Various lists appear every now and then, listing (well, obviously) really good books. There was the UKLA list a couple of weeks ago, and I was relieved to see I’d actually read a respectable number of the books on there.

Then we had the 100 best children’s books in the Sunday Times, and I can’t tell you much at all about them. Plenty of people on fb were enthusing, but most ran out of steam before they’d copied all 100 book titles for us who are on the wrong side of the Times paywall. I do know Helen Grant and Keith Gray were on it, which I’m pleased about. The pleasure I’d get from knowing how many of the 100 I’ve read and liked, will have to wait. Possibly forever.

The Astrid Lindgren Memorial Award list was made public this week, and I’m definitely not going to publish the names of all 197 candidates. Good luck to them!

It’s been an awardy kind of week, hasn’t it? The Nobel prize almost passed me by completely, as I was so busy I barely even registered it was that time of year again. The 2014 prize went to Patrick Modiano, as I’m sure you know. (Has anyone here read him?) I was intrigued to see that Philip Roth should have got it instead. (Surely there must be more writers out there who ‘should’ have won?)

On the popularity front I’m sure Malala getting the Nobel peace prize is good news to – almost – everyone. Let’s hope it will make a difference, somehow.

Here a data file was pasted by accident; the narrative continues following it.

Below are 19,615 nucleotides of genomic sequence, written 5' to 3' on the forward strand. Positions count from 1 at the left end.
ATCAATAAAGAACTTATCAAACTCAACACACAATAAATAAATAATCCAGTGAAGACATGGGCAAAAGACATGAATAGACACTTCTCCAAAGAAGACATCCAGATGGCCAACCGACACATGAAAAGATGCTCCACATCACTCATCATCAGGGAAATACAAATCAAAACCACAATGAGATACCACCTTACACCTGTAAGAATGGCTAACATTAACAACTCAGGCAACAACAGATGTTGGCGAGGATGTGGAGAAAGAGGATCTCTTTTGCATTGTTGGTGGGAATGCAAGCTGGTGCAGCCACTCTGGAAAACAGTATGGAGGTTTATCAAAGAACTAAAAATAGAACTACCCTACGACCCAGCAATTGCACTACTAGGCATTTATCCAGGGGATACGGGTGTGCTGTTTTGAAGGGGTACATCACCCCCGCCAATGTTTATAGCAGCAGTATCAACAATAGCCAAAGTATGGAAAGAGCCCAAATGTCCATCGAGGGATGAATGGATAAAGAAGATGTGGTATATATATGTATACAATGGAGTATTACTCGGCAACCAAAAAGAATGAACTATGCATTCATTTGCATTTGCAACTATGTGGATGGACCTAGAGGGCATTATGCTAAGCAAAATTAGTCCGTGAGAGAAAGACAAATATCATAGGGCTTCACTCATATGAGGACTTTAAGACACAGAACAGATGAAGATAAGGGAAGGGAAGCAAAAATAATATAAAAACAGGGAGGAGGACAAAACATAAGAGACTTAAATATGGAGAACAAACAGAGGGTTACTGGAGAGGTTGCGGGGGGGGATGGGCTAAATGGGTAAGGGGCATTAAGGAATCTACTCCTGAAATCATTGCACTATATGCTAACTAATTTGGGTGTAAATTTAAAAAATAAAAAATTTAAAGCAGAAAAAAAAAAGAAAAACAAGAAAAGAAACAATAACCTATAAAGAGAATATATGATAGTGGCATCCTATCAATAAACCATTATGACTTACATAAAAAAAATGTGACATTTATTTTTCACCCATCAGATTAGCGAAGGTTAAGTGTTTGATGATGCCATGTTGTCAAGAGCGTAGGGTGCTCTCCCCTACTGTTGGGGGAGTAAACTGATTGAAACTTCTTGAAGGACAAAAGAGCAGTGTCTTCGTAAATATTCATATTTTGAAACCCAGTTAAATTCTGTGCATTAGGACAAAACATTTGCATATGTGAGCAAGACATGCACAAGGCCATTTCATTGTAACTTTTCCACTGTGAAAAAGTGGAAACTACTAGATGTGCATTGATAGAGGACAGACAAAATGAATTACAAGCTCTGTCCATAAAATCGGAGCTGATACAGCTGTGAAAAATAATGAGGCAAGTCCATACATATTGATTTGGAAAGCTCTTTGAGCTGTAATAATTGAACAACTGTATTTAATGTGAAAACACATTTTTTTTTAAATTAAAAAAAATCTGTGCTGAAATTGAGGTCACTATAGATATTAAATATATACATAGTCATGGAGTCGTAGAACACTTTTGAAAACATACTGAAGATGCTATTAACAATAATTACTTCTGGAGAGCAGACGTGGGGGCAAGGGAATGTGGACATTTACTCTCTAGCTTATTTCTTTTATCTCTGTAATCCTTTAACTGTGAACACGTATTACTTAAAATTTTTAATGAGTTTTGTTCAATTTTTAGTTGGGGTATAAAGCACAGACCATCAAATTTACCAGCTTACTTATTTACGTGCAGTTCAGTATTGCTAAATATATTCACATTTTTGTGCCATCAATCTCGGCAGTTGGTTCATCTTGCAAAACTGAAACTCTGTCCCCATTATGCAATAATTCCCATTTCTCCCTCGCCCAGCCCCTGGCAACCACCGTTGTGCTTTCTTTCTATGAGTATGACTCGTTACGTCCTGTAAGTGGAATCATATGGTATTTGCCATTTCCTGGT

The Scottish novelists

Lists will rarely be complete. But some are more complete than others.

On Monday Herald Scotland published a list of Scottish children’s authors.* What prompted this seems to have been Julia Donaldson’s decision to leave Scotland and move back to England. It felt like an ‘oh god who do we have left in Scotland if Julia Donaldson moves away?’ kind of list.

Don’t worry, J K Rowling is one of their ten ‘best.’ So are others that I know and admire, along with a few names I have never heard of. Which is fine, because I don’t know everything, and I’m sure they are great writers. I don’t even know who counts as Scottish for this purpose.

Although, with J K topping the list, I’m guessing they allow English writers living in Scotland. That makes my own list rather longer. Harry Potter isn’t particularly Scottish as a book, even if Hogwarts is in Scotland. Do Scottish authors living in England, or god forbid, even further afield qualify? (I’m not so good at keeping track of such people, so I’ll leave them out for the time being.)